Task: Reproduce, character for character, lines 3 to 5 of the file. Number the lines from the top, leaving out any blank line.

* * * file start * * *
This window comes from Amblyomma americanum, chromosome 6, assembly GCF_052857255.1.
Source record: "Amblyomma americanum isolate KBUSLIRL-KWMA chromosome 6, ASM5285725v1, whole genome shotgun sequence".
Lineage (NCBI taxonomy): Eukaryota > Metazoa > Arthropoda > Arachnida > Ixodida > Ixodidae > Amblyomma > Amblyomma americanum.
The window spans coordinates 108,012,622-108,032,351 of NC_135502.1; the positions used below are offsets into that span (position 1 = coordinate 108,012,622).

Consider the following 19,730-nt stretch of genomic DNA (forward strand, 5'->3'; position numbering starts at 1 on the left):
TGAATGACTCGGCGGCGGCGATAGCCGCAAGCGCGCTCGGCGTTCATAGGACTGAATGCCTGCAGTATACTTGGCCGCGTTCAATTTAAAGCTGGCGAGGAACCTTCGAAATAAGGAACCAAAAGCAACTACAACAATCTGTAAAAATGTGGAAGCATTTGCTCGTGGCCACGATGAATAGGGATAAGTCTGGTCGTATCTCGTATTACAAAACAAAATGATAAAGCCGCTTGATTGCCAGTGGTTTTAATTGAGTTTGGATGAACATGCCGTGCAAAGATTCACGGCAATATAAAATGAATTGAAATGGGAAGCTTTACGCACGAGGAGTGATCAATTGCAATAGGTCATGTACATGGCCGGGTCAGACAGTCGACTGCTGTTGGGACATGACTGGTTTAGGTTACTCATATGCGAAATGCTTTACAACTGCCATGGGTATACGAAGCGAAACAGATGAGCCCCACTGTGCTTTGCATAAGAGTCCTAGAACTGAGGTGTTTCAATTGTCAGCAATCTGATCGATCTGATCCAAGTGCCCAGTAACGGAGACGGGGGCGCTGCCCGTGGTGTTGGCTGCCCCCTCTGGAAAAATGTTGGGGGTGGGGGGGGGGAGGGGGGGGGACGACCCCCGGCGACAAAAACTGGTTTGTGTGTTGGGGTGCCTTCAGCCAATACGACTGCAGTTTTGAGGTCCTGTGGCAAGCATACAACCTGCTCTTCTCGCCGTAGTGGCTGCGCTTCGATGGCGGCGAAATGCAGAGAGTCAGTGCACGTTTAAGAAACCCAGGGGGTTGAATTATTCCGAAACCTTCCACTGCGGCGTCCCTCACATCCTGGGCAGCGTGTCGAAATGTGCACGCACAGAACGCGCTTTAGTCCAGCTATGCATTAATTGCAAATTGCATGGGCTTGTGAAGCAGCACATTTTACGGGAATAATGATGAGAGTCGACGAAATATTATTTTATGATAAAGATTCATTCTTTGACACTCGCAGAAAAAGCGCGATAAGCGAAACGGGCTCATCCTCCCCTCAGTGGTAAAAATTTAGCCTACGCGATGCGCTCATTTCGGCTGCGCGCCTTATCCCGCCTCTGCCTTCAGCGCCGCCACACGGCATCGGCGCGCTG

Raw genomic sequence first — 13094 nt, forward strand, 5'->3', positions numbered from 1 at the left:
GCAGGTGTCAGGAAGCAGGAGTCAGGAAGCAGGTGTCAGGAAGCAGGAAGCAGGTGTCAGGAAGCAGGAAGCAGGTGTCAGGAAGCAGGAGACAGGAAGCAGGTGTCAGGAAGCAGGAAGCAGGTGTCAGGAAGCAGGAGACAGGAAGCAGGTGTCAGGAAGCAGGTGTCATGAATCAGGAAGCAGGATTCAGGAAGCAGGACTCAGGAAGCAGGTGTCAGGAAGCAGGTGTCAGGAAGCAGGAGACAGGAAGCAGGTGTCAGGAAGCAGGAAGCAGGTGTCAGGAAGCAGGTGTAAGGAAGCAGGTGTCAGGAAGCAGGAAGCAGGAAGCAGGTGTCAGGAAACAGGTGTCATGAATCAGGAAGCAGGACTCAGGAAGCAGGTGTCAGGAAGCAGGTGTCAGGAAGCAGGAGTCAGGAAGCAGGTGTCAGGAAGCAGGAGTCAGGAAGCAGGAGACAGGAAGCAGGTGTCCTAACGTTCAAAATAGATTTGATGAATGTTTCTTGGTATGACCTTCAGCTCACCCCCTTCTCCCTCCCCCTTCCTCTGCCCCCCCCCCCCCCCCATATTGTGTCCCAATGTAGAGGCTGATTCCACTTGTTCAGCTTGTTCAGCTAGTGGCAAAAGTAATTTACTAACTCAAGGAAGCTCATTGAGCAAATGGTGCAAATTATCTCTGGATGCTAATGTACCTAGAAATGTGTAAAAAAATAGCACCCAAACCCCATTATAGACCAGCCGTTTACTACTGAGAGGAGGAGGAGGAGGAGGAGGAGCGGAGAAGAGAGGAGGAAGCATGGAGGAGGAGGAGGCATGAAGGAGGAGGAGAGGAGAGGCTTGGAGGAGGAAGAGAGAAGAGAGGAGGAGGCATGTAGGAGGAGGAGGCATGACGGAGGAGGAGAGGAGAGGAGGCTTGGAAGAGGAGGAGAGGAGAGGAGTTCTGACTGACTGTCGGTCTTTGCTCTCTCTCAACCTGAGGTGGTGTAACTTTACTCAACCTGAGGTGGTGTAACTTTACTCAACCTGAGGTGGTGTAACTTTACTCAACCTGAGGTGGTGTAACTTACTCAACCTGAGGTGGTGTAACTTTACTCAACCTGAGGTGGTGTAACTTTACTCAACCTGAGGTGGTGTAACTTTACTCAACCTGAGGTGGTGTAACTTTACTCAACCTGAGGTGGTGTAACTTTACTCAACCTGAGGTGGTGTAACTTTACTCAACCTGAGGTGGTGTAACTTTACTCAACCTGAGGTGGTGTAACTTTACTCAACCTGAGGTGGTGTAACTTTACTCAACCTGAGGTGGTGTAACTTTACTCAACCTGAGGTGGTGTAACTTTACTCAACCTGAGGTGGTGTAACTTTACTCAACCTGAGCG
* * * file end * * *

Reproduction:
Lineage (NCBI taxonomy): Eukaryota > Metazoa > Arthropoda > Arachnida > Ixodida > Ixodidae > Amblyomma > Amblyomma americanum.
The window spans coordinates 108,012,622-108,032,351 of NC_135502.1; the positions used below are offsets into that span (position 1 = coordinate 108,012,622).

Consider the following 19,730-nt stretch of genomic DNA (forward strand, 5'->3'; position numbering starts at 1 on the left):